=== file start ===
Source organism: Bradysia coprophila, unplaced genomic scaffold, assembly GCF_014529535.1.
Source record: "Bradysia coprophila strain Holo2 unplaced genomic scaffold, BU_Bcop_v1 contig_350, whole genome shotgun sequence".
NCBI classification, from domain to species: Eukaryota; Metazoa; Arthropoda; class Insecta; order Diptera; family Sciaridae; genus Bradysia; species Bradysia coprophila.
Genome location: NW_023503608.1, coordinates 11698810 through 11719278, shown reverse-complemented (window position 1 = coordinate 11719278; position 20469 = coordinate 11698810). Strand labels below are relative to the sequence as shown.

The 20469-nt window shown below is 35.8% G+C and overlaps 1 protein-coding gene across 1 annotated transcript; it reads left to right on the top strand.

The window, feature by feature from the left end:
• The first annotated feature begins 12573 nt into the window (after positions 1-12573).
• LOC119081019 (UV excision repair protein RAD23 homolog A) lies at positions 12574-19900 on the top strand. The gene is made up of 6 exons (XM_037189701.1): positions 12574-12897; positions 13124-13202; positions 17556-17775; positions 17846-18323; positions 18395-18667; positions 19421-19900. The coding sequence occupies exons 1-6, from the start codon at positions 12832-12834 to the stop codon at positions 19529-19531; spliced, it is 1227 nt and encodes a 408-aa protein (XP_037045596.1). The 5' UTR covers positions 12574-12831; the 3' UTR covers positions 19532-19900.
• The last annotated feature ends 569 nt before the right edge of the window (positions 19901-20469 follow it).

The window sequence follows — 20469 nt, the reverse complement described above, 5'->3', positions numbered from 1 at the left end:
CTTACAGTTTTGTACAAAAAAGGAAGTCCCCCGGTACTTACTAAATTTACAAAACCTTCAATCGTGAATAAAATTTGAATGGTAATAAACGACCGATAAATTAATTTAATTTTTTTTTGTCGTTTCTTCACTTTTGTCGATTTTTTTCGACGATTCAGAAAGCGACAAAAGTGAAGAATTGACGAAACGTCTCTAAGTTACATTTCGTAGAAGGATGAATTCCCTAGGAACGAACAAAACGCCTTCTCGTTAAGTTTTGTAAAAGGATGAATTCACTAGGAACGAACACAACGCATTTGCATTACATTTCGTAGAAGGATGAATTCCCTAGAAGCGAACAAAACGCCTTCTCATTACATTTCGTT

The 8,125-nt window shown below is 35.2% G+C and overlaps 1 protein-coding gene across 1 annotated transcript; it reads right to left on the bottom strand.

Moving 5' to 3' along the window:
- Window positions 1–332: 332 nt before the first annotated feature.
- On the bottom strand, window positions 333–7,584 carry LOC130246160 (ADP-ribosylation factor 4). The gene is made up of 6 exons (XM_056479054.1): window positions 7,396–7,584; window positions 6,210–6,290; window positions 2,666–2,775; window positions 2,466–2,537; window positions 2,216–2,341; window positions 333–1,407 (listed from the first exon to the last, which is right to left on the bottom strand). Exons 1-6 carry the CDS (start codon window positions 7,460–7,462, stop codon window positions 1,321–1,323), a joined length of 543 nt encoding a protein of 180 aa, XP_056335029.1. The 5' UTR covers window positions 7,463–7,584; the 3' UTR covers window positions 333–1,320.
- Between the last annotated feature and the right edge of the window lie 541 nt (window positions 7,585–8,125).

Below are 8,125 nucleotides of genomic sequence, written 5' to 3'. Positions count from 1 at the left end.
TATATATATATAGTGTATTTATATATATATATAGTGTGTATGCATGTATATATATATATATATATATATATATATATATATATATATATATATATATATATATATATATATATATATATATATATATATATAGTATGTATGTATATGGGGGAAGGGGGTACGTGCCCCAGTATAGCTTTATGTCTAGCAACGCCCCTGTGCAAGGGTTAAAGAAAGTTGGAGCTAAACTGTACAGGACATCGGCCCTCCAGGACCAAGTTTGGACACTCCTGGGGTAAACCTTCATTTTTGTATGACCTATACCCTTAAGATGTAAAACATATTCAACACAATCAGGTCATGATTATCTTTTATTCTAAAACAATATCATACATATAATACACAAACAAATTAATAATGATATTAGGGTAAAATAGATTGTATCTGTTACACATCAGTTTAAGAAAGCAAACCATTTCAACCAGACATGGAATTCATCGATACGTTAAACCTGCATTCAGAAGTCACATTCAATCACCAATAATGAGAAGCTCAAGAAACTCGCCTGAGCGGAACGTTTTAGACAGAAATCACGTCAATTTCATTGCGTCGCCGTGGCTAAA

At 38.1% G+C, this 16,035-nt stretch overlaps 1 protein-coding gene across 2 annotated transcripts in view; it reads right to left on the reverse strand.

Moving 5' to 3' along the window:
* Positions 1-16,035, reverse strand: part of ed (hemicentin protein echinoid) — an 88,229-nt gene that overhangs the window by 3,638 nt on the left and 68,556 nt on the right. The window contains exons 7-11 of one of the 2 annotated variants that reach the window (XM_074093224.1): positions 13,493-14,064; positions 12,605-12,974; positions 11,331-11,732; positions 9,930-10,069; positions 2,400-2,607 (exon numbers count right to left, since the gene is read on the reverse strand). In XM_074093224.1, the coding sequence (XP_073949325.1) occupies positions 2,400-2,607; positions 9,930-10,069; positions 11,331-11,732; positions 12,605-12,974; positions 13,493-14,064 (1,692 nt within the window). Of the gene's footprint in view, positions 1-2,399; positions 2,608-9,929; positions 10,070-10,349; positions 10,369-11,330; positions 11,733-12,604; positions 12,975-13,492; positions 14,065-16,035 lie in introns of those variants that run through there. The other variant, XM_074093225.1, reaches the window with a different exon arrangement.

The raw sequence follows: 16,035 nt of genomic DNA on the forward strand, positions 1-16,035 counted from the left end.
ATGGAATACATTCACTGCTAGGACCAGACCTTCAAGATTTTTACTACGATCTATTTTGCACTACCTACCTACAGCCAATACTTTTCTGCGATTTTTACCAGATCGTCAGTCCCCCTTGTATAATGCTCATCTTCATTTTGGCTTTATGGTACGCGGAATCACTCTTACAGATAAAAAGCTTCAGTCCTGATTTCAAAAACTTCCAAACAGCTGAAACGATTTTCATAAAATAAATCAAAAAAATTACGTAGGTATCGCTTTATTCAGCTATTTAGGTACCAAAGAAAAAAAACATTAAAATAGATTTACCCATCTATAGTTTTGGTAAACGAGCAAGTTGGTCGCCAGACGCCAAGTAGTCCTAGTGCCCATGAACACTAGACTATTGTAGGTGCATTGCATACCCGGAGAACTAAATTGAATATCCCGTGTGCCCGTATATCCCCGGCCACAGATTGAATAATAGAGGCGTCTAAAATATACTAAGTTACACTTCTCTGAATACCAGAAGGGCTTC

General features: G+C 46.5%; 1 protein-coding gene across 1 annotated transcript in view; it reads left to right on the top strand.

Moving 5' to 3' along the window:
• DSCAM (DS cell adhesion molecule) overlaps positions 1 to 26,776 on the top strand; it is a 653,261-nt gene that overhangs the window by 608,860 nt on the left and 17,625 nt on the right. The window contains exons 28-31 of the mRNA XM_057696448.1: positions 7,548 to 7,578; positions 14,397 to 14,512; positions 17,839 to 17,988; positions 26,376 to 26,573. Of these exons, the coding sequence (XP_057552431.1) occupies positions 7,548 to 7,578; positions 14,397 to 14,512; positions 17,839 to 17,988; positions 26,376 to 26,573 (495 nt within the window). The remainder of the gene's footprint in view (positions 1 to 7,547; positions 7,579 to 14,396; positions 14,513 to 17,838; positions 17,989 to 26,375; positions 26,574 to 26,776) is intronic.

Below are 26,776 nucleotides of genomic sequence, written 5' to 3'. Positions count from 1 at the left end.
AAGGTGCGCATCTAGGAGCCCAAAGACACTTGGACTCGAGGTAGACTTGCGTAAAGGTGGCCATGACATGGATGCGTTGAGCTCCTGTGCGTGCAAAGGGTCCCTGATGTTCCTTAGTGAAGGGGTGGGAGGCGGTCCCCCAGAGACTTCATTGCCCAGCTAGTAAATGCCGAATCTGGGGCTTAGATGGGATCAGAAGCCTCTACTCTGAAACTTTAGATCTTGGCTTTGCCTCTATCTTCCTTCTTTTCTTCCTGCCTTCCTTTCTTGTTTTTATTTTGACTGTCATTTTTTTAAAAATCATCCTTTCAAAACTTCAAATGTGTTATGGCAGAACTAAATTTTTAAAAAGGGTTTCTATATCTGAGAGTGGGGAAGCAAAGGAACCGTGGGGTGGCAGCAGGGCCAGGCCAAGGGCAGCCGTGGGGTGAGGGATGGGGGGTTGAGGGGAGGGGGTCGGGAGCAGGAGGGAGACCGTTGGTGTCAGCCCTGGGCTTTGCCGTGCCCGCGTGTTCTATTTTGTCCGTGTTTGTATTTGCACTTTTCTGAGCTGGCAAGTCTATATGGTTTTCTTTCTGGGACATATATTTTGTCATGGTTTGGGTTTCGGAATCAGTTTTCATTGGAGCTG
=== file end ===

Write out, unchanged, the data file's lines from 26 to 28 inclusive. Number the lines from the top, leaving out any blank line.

• DSCAM (DS cell adhesion molecule) overlaps positions 1 to 26,776 on the top strand; it is a 653,261-nt gene that overhangs the window by 608,860 nt on the left and 17,625 nt on the right. The window contains exons 28-31 of the mRNA XM_057696448.1: positions 7,548 to 7,578; positions 14,397 to 14,512; positions 17,839 to 17,988; positions 26,376 to 26,573. Of these exons, the coding sequence (XP_057552431.1) occupies positions 7,548 to 7,578; positions 14,397 to 14,512; positions 17,839 to 17,988; positions 26,376 to 26,573 (495 nt within the window). The remainder of the gene's footprint in view (positions 1 to 7,547; positions 7,579 to 14,396; positions 14,513 to 17,838; positions 17,989 to 26,375; positions 26,574 to 26,776) is intronic.

Below are 26,776 nucleotides of genomic sequence, written 5' to 3'. Positions count from 1 at the left end.
AAGGTGCGCATCTAGGAGCCCAAAGACACTTGGACTCGAGGTAGACTTGCGTAAAGGTGGCCATGACATGGATGCGTTGAGCTCCTGTGCGTGCAAAGGGTCCCTGATGTTCCTTAGTGAAGGGGTGGGAGGCGGTCCCCCAGAGACTTCATTGCCCAGCTAGTAAATGCCGAATCTGGGGCTTAGATGGGATCAGAAGCCTCTACTCTGAAACTTTAGATCTTGGCTTTGCCTCTATCTTCCTTCTTTTCTTCCTGCCTTCCTTTCTTGTTTTTATTTTGACTGTCATTTTTTTAAAAATCATCCTTTCAAAACTTCAAATGTGTTATGGCAGAACTAAATTTTTAAAAAGGGTTTCTATATCTGAGAGTGGGGAAGCAAAGGAACCGTGGGGTGGCAGCAGGGCCAGGCCAAGGGCAGCCGTGGGGTGAGGGATGGGGGGTTGAGGGGAGGGGGTCGGGAGCAGGAGGGAGACCGTTGGTGTCAGCCCTGGGCTTTGCCGTGCCCGCGTGTTCTATTTTGTCCGTGTTTGTATTTGCACTTTTCTGAGCTGGCAAGTCTATATGGTTTTCTTTCTGGGACATATATTTTGTCATGGTTTGGGTTTCGGAATCAGTTTTCATTGGAGCTG